Home Office appeal against Upper Tribunal decision to quash parental visa application refused by English Court of Appeal

An appeal by the Secretary of State for the Home Department against an Upper Tribunal decision to reduce a decision not to grant leave to remain to a Pakistani man who applied as the parent of children by two different mothers has had his appeal has been refused by the English Court of Appeal.

Dr Waleed Khattak, the respondent, was originally given limited leave to remain based on the assessment of the Secretary of State that he did not meet the requirements under the partner route, which he was assessed under due to being in a relationship with one of the children’s parents.

The appeal was heard by Lady Justice Macur, Lady Justice Carr, and Lord Justice Davis. Zane Malik QC appeared for the appellant and Billal Malik for the respondent.

Eligible to apply

In June 2019, the respondent had applied for leave to remain as the parent of children that were British citizens. He had originally entered the UK on a spousal visa in January 2015, however the marriage ended in divorce in August 2016. His child by his ex-wife, a girl, was born in October 2015, and following the divorce he was granted fresh leave to remain under the parental route until 30 June 2019.

The respondent started a new relationship with another British citizen in May 2017 and had a daughter with her in November 2018. Thus, when he applied again for leave to remain under the parental route in June 2019, he did so based on both his daughter from his marriage and his daughter from his current relationship. In a letter explaining her decision to reject this application, the SSHD said that because the appellant had a partner, his application was considered under the partner route rather than the parental route. 

In proceedings before the Upper Tribunal, the respondent argued that because he had not been living with his current partner for two years at the application date, he was not eligible to apply under the partner route and thus should have been given leave to remain as a parent. The UT judge rejected a contention from the SSHD that eligibility to apply and meeting the requirement were not the same thing and quashed the decision.

On appeal to the court, counsel for the Home Secretary submitted that a person was eligible to apply under the partner route regardless of the length of their relationship, and to allow otherwise would permit a person with a less robust relationship to apply under the parent route, which had lower financial requirements. The approach of the UT judge was inconsistent with the Immigration Rules when read as a whole.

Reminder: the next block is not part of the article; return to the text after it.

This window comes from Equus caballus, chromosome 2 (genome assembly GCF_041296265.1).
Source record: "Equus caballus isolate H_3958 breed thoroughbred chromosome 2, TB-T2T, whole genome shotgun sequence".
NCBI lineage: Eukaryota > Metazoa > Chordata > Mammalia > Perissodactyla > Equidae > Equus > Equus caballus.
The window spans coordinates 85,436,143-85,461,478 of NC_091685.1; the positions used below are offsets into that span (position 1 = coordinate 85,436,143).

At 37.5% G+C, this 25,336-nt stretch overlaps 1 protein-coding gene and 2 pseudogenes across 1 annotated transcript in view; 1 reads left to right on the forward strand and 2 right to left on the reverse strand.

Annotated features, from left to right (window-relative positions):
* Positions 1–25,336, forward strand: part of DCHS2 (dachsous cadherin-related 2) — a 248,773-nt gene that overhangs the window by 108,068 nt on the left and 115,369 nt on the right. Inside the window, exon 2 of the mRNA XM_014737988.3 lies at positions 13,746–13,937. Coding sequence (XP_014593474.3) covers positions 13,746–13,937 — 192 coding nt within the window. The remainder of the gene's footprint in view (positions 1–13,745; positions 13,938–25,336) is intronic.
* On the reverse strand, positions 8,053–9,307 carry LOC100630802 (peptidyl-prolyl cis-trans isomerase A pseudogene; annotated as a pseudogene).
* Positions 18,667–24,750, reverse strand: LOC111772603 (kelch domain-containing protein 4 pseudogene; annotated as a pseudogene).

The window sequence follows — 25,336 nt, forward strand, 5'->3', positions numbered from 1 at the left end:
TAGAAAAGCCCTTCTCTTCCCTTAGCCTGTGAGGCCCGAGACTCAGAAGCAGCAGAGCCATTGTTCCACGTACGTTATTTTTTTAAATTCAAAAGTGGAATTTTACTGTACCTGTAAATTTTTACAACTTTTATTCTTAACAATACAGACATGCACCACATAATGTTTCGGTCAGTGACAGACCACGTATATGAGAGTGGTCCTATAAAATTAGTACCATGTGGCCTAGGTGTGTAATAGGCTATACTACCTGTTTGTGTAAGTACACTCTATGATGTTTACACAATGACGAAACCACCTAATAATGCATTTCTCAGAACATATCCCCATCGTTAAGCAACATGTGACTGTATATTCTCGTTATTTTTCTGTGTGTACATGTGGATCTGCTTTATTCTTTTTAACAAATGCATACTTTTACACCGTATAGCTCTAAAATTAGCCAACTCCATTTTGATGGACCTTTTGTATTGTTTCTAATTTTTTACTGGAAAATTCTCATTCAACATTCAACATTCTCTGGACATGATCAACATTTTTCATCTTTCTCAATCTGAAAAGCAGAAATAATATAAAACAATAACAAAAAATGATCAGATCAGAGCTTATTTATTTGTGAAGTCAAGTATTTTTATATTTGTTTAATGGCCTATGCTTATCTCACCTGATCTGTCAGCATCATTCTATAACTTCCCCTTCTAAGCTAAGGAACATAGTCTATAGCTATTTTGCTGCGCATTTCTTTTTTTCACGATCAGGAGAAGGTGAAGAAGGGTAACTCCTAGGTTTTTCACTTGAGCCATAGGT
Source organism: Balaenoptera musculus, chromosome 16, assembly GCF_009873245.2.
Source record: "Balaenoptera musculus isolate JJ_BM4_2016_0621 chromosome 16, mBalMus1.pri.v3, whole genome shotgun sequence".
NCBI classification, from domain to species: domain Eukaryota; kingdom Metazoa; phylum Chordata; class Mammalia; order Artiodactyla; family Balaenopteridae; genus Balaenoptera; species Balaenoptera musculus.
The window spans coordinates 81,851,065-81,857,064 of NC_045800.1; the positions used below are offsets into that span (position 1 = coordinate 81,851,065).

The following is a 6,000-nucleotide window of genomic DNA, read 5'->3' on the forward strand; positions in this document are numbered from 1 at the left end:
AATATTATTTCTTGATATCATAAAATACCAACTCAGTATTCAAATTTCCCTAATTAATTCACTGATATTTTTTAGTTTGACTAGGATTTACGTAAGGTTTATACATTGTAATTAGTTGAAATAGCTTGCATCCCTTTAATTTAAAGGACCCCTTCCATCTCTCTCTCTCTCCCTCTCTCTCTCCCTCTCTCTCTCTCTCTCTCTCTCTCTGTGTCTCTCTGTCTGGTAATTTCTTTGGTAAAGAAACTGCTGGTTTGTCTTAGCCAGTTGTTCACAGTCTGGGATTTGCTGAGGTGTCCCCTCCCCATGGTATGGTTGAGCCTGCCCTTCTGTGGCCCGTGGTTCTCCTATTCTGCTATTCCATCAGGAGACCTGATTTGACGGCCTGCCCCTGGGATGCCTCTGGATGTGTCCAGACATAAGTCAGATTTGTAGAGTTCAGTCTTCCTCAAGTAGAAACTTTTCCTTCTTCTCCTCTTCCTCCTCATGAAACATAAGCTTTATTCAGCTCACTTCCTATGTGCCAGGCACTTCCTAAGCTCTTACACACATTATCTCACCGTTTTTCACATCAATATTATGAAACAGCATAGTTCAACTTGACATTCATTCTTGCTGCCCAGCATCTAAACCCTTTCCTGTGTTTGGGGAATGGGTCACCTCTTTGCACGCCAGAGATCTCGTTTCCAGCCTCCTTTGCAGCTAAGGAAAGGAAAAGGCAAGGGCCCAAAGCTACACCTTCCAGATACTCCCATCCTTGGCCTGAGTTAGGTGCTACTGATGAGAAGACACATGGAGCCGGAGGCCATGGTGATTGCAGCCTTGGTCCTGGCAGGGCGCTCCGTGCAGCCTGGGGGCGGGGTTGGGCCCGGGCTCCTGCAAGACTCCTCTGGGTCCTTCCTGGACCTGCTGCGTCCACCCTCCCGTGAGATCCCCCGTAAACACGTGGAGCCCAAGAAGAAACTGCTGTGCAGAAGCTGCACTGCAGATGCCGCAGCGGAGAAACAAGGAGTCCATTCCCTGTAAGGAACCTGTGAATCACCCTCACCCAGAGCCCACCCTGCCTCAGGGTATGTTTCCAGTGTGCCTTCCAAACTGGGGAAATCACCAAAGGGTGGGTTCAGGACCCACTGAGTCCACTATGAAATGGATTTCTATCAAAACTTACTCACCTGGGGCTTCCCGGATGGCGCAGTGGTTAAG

Counsel for the respondent submitted that the SSHD had failed to recognise the importance of the parental relationship. Further, any apparent policy objective of the Home Office was met by the requirement that a person in a relationship which had subsisted for over two years was ineligible to apply under the parental route.

Maintained parental relationship

In his judgment, with which the other two judges agreed, Lord Justice Davis said of eligibility in general: “[The UT judge] drew a distinction between a person ‘eligible to apply for leave’ and a person who was ‘eligible for leave’ although the distinction did not affect his ultimate conclusion. I am unpersuaded that any distinction there may be is of any consequence.”

He explained further: “The words ‘to apply’ appear because an important function of Appendix FM is to explain to potential applicants what requirements they must satisfy. When they apply for leave to remain, they will consider which requirements they satisfy. By reference to those requirements they will decide whether they are eligible to apply for leave to remain by a particular route. This is illustrated by the application form completed by the respondent. He stated that he was applying for leave to remain as a parent. In answer to the pre-printed question ‘Have you lived with your partner continuously for 2 years?’ he answered no.”

Addressing the argument that the parent route and partner route contained an exploitable mismatch, Davis LJ noted: “If there is a mismatch, it is the consequence of how the Rules are drafted. In fact, the fact that the financial requirements in relation to the parent route potentially are less stringent is a principled reflection of the desirability of maintained parental relationships in order to best serve the interests of the child.”

He concluded: “This submission does not sit well with the application made by the respondent in this case. He provided great detail about his previous marriage, his [new] partnership, and the nature and extent of his relationship with his children. There is no hint of any abuse of the system by the respondent. However, assuming that it is appropriate to consider the SSHD’s argument in relation to possible abuse at all, I am sure that it is without merit.”

The appeal was therefore dismissed.

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